Result: from the beginning of the 2010s, China overtook Europe and became Latin America’s second largest trading partner. If Brussels seems to be losing interest today in this distant issue, the United States now sees it as a threat. Republican Senator Marco Rubio recently called to “more vigilance” about this question. While in Buenos Aires, US Army General Laura Richardson also shared her concernpointing to the Chinese space station of Bajada del Agrio, in Neuquén (north of Patagonia).

Collaboration or exploitation?

In Argentina, others share these fears from the north. This is the case of Milko Schvartzman, a specialist in marine conservation, who has notably collaborated with the UN and Greenpeace: “Argentina is in a situation of submission vis-à-vis China. The Chinese military base of Bajada del Agrio is an illustration of this..»

Schvartzman’s subject of study concerns one of the most important aspects of Chinese trade in South America: the exploitation of natural resources, in this case those drawn from the Atlantic Ocean. No less than 400 Chinese boats stagnate opposite the Patagonian coast, at the border of Argentine territorial waters. A limit that they regularly transgress to plunder the seabed, thus flouting Argentine national sovereignty.

Chinese companies, directly dependent on the State, are in perpetual negotiation to install new fishing infrastructures, like those they already have in the port of Montevideo (Uruguay). A presence tainted by multiple damning reports concerning the living conditions of the crews and the capture of vulnerable species.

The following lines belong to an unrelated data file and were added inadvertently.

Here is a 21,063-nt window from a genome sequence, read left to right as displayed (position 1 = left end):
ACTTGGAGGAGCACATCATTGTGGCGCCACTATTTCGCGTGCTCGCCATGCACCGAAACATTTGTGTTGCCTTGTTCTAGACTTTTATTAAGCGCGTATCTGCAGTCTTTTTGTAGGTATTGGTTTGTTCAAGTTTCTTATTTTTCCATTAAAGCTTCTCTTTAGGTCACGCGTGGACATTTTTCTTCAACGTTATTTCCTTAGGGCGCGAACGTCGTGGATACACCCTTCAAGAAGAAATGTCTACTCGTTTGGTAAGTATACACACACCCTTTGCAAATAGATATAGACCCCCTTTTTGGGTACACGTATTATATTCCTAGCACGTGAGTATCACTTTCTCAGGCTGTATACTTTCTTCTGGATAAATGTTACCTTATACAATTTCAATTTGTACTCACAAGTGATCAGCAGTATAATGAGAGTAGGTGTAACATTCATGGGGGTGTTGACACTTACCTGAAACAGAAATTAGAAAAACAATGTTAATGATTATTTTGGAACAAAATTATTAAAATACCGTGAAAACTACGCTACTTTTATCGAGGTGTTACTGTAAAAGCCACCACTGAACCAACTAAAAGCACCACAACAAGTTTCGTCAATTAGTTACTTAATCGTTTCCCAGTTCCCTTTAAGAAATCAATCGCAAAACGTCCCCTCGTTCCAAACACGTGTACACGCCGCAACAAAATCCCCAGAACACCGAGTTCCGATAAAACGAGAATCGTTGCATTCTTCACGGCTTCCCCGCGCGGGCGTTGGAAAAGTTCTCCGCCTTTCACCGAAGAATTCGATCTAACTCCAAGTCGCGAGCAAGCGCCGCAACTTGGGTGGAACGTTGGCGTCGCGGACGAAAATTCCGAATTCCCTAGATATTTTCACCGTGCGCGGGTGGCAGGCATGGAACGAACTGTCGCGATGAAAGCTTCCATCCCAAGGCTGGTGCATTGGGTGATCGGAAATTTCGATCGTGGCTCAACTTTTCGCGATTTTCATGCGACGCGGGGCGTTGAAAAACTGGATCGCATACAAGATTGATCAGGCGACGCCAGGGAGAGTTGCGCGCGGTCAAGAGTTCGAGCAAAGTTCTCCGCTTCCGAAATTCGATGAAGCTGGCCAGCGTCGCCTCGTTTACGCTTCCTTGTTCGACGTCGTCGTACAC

Beyond the logistical contribution, “which would serve to support the exploitation of fisheries resources, the infrastructures serve a geopolitical strategy of territorial presence”, according to the whistleblower. To get closer to the fishing zone, in the South Atlantic, the Chinese fleet would gladly settle in Comodoro Rivadavia (Chubut, Patagonia).

“All countries are victims and responsible at the same timeconcludes Schvartzman. South American states have this dependence on the trading partner in common, but each reacts in a different way.” By way of illustration, the Argentinian deplores the fact that his country has never called the Chinese fleet to account, while Ecuador has managed to move it away 80 nautical miles (about 148 kilometers) from the limit of its territorial waters.

Proof of the dynamism of this fashionable collaboration, Chinese interests in South America are diversifying. To natural resources and raw materials are added new productions, exogenous this time, such as the mega-pig farms – a subject on which Argentina is also at the forefront. Like the overexploitation of fishery resources, pig production casts the shadow of negative ecological externalities. Between financing needs and environmental preservation, the relationship with China is causing South America to swim in troubled waters.